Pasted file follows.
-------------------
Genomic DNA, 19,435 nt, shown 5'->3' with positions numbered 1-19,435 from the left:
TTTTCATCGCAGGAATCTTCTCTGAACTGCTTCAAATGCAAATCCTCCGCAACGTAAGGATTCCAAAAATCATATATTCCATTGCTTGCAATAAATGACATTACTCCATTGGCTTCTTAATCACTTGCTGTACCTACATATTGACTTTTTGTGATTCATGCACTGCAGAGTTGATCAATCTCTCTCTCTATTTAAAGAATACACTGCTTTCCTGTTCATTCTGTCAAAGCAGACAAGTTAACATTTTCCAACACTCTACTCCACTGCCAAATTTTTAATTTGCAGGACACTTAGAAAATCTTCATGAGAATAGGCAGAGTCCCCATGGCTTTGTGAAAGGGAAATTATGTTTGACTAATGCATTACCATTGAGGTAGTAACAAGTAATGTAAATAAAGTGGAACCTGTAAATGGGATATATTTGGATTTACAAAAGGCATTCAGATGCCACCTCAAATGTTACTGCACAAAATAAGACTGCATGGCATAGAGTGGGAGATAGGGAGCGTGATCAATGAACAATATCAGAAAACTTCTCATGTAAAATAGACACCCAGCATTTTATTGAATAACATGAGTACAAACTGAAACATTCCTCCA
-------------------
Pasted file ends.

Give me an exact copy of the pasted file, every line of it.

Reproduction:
Genomic DNA, 19,435 nt, shown 5'->3' with positions numbered 1-19,435 from the left:
TTTTCATCGCAGGAATCTTCTCTGAACTGCTTCAAATGCAAATCCTCCGCAACGTAAGGATTCCAAAAATCATATATTCCATTGCTTGCAATAAATGACATTACTCCATTGGCTTCTTAATCACTTGCTGTACCTACATATTGACTTTTTGTGATTCATGCACTGCAGAGTTGATCAATCTCTCTCTCTATTTAAAGAATACACTGCTTTCCTGTTCATTCTGTCAAAGCAGACAAGTTAACATTTTCCAACACTCTACTCCACTGCCAAATTTTTAATTTGCAGGACACTTAGAAAATCTTCATGAGAATAGGCAGAGTCCCCATGGCTTTGTGAAAGGGAAATTATGTTTGACTAATGCATTACCATTGAGGTAGTAACAAGTAATGTAAATAAAGTGGAACCTGTAAATGGGATATATTTGGATTTACAAAAGGCATTCAGATGCCACCTCAAATGTTACTGCACAAAATAAGACTGCATGGCATAGAGTGGGAGATAGGGAGCGTGATCAATGAACAATATCAGAAAACTTCTCATGTAAAATAGACACCCAGCATTTTATTGAATAACATGAGTACAAACTGAAACATTCCTCCA